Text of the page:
• Privilege clauses may be relied upon, but do not empower owners to accept non-compliant bids: expansively worded privilege clauses can be helpful to owners, but courts are not afraid to limit their scope if they breach a tenet of tendering law, such as the inclusion of a privilege clause that will result in favouring a particular bidder.

— Matthew Urback

Practical considerations for architects to keep in mind when assisting clients in formulating tendering documents can include the following:

  • Fill out a draft response or Form of Tender from the perspective of a bidder: owners have found themselves in trouble when they have failed to identify a problem point or ambiguity in their draft. This method can provide a fresh perspective for the owner and may uncover an ambiguity that was previously unknown;
  • Ensure that the tender is in compliance with over-arching laws or regulations: municipalities have bylaws that they must comply with and a failure to do so can lead to future litigation;
  • Include evaluation criteria in a clear and straightforward manner: tenderers should be able to clearly understand the basis upon which their tender will be evaluated;
  • Stay within your expertise: in evaluating tenders, architects should not simply be the mouthpiece for the owner, but should provide independent, neutral advice remembering that their role is separate and apart from that of the owner; and,
  • Consult a lawyer: for economy, owners and their representatives are sometimes reluctant to do so until necessary, even if they do not have answers to particular questions. This is a complicated area of the law and a tender call may require the assistance of counsel. It is certainly true here that “an ounce of prevention is worth a pound of cure.”

Architects are easy targets for lawsuits – frivolous and otherwise

Any fool with $250 and a typewriter can sue anybody. In my own practice I have seen an architect sued over mechanical defects, a mechanical engineer sued over structural defects and a structural engineer sued over building envelope defects. A contractor often has no money and insurance will not cover workmanship defects, so the plaintiff will try to place liability on insured “deep pockets” defendants such as architects and engineers.

As a design professional, you cannot control whether you are sued, but you can control your exposure and outcome by managing risks from the outset. Wherever possible, a proposal for services, an engagement letter or a contract for your services should define a monetary limit to exposure and limit the types of claims. The monetary limit should be no higher than the policy limit for a single claim under your professional liability insurance.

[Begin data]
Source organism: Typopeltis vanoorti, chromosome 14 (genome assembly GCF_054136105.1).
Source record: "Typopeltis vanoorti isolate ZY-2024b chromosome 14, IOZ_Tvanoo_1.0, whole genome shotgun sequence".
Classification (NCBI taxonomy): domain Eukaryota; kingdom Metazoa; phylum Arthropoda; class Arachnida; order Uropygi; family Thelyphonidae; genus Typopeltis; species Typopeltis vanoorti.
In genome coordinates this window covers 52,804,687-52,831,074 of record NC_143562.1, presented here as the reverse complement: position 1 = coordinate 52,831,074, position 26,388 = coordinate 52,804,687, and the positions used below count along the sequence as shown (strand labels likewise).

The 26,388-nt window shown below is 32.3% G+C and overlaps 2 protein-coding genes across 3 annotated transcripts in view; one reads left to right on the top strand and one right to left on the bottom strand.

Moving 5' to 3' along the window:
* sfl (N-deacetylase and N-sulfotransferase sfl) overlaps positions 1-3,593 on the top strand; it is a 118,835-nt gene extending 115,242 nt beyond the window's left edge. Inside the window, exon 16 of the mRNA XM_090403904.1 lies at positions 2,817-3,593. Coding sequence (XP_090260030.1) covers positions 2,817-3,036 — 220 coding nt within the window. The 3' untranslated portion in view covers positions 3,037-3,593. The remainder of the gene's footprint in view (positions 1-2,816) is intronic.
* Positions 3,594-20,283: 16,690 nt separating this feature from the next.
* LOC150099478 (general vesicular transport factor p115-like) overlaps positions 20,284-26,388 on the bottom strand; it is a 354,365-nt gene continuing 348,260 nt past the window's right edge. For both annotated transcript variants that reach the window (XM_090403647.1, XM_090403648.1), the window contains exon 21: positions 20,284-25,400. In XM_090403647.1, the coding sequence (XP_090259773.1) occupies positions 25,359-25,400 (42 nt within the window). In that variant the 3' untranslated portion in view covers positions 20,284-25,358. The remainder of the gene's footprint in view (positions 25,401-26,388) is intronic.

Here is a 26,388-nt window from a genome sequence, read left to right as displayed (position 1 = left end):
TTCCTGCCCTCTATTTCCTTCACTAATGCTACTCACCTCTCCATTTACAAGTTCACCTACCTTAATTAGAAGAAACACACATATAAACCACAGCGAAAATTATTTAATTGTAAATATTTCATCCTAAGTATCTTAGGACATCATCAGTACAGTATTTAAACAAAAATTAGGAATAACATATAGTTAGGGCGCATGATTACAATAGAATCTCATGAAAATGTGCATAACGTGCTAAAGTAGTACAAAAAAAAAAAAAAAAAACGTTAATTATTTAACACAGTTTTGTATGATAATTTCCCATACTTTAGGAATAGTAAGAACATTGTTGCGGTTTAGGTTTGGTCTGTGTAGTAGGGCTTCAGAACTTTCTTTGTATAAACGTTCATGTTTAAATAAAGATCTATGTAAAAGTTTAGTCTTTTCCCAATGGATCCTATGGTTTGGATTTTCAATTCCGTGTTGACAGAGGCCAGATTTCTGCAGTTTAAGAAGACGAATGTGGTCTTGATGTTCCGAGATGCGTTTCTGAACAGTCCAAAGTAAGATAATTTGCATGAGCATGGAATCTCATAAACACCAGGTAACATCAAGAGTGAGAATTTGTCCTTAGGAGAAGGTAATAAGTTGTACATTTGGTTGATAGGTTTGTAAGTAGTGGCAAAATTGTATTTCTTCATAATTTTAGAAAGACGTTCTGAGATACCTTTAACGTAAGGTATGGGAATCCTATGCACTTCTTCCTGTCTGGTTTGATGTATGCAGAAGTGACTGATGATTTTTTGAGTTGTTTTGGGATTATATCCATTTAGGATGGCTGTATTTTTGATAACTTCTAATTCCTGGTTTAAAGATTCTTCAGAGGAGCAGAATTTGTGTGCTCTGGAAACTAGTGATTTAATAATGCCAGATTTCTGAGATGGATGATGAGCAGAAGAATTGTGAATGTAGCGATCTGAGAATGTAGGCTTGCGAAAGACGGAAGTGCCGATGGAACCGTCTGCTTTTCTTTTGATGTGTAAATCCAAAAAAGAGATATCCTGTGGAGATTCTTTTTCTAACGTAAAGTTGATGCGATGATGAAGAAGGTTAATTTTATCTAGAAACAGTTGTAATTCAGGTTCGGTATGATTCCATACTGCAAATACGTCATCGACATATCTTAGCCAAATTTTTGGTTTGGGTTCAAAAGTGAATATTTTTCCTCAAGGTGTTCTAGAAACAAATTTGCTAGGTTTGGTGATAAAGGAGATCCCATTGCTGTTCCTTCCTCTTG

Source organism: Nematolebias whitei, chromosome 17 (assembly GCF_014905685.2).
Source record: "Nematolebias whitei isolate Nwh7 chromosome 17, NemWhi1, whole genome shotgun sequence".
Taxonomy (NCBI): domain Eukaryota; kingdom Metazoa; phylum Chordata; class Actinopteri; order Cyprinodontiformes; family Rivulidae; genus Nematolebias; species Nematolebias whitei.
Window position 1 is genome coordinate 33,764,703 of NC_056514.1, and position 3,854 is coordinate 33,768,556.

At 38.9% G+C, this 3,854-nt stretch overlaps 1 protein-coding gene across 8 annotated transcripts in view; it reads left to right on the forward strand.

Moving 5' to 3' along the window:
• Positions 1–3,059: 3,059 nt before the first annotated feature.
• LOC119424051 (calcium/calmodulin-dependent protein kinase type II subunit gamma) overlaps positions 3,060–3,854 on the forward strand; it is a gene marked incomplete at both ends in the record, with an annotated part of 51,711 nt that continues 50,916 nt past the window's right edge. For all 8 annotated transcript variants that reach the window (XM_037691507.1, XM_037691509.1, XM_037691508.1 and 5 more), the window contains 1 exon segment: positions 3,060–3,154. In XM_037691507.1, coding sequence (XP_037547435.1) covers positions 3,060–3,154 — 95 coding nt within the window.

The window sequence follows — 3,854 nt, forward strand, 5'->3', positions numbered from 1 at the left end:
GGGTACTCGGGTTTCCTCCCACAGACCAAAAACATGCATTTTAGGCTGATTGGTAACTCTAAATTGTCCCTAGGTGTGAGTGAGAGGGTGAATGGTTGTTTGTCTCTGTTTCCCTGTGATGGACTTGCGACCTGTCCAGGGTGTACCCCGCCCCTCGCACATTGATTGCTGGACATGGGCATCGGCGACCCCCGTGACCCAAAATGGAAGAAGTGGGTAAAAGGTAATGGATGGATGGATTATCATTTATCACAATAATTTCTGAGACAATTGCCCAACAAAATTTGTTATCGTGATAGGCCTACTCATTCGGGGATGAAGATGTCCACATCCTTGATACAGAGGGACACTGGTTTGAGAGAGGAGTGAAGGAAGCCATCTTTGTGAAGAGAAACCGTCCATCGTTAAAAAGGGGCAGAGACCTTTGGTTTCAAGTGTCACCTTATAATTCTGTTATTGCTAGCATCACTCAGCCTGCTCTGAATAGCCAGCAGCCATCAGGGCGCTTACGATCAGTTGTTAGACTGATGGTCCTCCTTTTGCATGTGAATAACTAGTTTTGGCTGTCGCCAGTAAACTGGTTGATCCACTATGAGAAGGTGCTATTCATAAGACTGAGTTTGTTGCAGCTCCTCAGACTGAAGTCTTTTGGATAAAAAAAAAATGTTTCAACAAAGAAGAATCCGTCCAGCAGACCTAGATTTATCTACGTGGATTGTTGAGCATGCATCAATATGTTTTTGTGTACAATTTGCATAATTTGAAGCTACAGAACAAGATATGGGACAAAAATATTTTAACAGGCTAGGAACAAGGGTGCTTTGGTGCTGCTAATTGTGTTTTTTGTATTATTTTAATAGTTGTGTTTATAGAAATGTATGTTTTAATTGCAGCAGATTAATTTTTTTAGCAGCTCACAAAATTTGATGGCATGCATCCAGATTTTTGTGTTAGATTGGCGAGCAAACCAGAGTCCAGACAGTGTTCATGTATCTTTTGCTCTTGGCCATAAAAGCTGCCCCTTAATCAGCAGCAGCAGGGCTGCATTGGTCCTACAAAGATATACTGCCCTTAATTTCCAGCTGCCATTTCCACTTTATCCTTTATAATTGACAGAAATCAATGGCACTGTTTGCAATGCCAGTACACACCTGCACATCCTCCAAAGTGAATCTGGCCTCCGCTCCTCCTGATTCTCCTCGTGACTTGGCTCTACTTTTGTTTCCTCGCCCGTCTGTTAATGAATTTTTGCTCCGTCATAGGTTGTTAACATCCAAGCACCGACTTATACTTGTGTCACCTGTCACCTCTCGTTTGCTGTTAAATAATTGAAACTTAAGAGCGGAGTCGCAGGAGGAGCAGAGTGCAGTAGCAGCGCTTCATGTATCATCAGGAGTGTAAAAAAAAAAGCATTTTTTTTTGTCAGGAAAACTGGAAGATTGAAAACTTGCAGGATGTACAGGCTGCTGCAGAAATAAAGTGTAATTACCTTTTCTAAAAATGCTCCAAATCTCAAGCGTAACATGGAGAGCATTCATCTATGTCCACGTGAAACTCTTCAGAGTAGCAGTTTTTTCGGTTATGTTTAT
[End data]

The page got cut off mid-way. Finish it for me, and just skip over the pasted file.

As well, whenever possible, you should exclude liability for “consequential damages,” such as loss of profits expected from a delayed project. Damages of this kind can break your company if they exceed your insurance coverage. If you are acting as a sub-consultant, make sure that any limits of liability negotiated by the prime consultant apply to you as well.

An architect or engineer may not be able to negotiate the most favourable terms for limiting liability, but a design professional has complete control over the definition of the scope of its services. Lawsuits are often not about the design, but about as-built construction relative to the design and adequacy of the field review. These topics are often ignored in an engagement letter. The architect should exclude responsibility for changes made without its approval.2

The number, purpose and scope of field reviews should be defined, and should expressly state that a review is not an inspection. The owner or contractor must be assigned the responsibility to call for a field review at defined stages. Too often a required field review is called too late or is not called at all. Architects or engineers are then asked to provide a certification of field work that they should not issue, and often lack the resolve to require finished work to be opened up for review.3

If you are sued, or if there is even a threat of a lawsuit, notify your insurer. An often overlooked benefit of professional liability insurance is that it pays the cost of defence of any lawsuit (subject to a deductible that may apply to defence costs on some policies).4 Counsel appointed by your insurer can give you guidance in dealing with the claim and can minimize the impact of the legal process on you and your practice.5 Experienced defence counsel will know how to set the stage for a higher award of costs against the plaintiff if the court dismisses the claim, but those costs will go to the insurer who is paying for the defence.

Due to the prohibitive cost of going to trial, most claims are resolved through mediation. Settlement often requires a modest contribution by all defendants regardless of fault. Buying your way out of a lawsuit is often the most practical and cost effective solution. If there is no fault at all by the design professional, the payment will be made entirely by the insurer, as the insurer is paying to reduce its defence expense. If there is some exposure to the design professional, it will have to contribute some part of its deductible,6 depending upon the policy provisions.